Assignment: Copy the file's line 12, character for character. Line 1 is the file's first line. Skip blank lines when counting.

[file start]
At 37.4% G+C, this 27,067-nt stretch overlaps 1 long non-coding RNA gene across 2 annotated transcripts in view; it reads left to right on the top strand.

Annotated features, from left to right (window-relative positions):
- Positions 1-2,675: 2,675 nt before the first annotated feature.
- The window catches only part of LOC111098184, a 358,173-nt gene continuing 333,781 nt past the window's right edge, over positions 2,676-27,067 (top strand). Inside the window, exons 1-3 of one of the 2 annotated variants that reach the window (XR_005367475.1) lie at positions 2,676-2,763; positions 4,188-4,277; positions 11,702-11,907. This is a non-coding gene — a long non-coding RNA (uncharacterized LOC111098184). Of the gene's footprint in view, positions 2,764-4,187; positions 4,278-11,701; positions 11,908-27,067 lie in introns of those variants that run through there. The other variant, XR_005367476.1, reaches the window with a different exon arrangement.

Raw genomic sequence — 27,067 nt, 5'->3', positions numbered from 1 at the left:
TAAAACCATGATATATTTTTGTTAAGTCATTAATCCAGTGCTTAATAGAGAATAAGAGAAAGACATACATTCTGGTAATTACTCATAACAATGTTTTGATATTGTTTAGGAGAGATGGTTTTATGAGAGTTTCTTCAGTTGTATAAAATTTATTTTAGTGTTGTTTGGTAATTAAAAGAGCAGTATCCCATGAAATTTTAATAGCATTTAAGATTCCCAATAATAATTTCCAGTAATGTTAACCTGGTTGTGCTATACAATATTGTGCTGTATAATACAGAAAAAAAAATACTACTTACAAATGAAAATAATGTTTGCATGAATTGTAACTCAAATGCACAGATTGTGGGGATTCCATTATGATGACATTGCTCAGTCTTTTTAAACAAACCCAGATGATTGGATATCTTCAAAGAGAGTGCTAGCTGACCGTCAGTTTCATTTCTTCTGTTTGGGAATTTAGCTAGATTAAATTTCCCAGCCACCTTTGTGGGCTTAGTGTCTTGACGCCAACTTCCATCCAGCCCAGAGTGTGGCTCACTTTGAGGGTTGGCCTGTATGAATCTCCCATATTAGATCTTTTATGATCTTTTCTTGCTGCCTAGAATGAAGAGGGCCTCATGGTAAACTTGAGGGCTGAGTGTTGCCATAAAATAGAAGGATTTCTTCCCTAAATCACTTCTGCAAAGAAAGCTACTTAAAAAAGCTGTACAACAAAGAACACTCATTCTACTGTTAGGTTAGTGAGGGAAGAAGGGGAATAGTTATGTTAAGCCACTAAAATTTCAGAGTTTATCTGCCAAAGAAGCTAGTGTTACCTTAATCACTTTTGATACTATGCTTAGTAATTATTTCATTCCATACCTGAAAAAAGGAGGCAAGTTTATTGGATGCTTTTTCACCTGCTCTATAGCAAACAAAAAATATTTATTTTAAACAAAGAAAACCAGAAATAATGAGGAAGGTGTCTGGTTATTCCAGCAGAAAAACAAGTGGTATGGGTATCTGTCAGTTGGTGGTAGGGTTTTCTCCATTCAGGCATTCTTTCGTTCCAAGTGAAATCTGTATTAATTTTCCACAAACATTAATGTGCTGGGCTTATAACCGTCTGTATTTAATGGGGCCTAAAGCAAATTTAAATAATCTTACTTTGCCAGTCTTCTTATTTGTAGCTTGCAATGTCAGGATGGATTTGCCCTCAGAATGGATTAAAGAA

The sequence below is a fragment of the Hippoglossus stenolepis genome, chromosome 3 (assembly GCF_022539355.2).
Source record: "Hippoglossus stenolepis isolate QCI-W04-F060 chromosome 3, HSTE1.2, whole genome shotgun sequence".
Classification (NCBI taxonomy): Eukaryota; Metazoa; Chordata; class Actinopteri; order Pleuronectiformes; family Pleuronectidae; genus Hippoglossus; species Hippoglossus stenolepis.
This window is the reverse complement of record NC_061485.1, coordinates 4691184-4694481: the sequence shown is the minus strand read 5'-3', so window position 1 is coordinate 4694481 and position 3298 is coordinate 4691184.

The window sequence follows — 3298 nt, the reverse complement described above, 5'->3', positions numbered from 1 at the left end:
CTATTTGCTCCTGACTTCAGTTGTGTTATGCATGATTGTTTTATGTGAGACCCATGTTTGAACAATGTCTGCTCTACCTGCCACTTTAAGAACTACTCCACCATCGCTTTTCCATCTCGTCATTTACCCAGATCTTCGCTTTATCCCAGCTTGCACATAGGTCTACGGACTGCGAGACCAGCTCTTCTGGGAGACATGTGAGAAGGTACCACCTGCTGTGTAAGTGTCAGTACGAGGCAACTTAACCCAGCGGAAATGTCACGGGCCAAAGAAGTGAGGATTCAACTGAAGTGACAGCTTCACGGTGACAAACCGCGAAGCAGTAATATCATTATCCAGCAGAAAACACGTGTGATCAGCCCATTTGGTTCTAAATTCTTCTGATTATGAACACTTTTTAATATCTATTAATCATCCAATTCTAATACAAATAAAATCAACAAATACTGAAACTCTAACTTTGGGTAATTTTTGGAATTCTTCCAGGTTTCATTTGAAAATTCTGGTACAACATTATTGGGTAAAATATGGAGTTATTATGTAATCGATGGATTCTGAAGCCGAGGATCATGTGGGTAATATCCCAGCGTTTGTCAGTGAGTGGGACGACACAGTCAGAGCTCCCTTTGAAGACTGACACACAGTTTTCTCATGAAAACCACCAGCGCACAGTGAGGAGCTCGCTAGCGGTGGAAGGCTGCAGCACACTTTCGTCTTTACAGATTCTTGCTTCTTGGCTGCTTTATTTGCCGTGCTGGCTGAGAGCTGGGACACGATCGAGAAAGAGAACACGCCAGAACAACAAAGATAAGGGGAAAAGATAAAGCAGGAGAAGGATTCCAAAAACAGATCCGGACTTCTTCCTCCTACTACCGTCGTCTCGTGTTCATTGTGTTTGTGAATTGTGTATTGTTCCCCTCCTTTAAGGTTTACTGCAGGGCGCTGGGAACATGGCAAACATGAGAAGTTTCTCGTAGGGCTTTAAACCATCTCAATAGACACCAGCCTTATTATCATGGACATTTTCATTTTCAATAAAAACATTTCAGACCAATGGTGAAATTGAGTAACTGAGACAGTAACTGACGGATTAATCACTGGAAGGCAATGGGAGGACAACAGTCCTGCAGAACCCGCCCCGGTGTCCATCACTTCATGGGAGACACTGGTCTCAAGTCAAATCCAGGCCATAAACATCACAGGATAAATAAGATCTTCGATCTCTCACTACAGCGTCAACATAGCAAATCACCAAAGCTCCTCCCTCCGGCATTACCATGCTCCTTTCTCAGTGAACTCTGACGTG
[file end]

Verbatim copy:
CTATTTGCTCCTGACTTCAGTTGTGTTATGCATGATTGTTTTATGTGAGACCCATGTTTGAACAATGTCTGCTCTACCTGCCACTTTAAGAACTACTCCACCATCGCTTTTCCATCTCGTCATTTACCCAGATCTTCGCTTTATCCCAGCTTGCACATAGGTCTACGGACTGCGAGACCAGCTCTTCTGGGAGACATGTGAGAAGGTACCACCTGCTGTGTAAGTGTCAGTACGAGGCAACTTAACCCAGCGGAAATGTCACGGGCCAAAGAAGTGAGGATTCAACTGAAGTGACAGCTTCACGGTGACAAACCGCGAAGCAGTAATATCATTATCCAGCAGAAAACACGTGTGATCAGCCCATTTGGTTCTAAATTCTTCTGATTATGAACACTTTTTAATATCTATTAATCATCCAATTCTAATACAAATAAAATCAACAAATACTGAAACTCTAACTTTGGGTAATTTTTGGAATTCTTCCAGGTTTCATTTGAAAATTCTGGTACAACATTATTGGGTAAAATATGGAGTTATTATGTAATCGATGGATTCTGAAGCCGAGGATCATGTGGGTAATATCCCAGCGTTTGTCAGTGAGTGGGACGACACAGTCAGAGCTCCCTTTGAAGACTGACACACAGTTTTCTCATGAAAACCACCAGCGCACAGTGAGGAGCTCGCTAGCGGTGGAAGGCTGCAGCACACTTTCGTCTTTACAGATTCTTGCTTCTTGGCTGCTTTATTTGCCGTGCTGGCTGAGAGCTGGGACACGATCGAGAAAGAGAACACGCCAGAACAACAAAGATAAGGGGAAAAGATAAAGCAGGAGAAGGATTCCAAAAACAGATCCGGACTTCTTCCTCCTACTACCGTCGTCTCGTGTTCATTGTGTTTGTGAATTGTGTATTGTTCCCCTCCTTTAAGGTTTACTGCAGGGCGCTGGGAACATGGCAAACATGAGAAGTTTCTCGTAGGGCTTTAAACCATCTCAATAGACACCAGCCTTATTATCATGGACATTTTCATTTTCAATAAAAACATTTCAGACCAATGGTGAAATTGAGTAACTGAGACAGTAACTGACGGATTAATCACTGGAAGGCAATGGGAGGACAACAGTCCTGCAGAACCCGCCCCGGTGTCCATCACTTCATGGGAGACACTGGTCTCAAGTCAAATCCAGGCCATAAACATCACAGGATAAATAAGATCTTCGATCTCTCACTACAGCGTCAACATAGCAAATCACCAAAGCTCCTCCCTCCGGCATTACCATGCTCCTTTCTCAGTGAACTCTGACGTG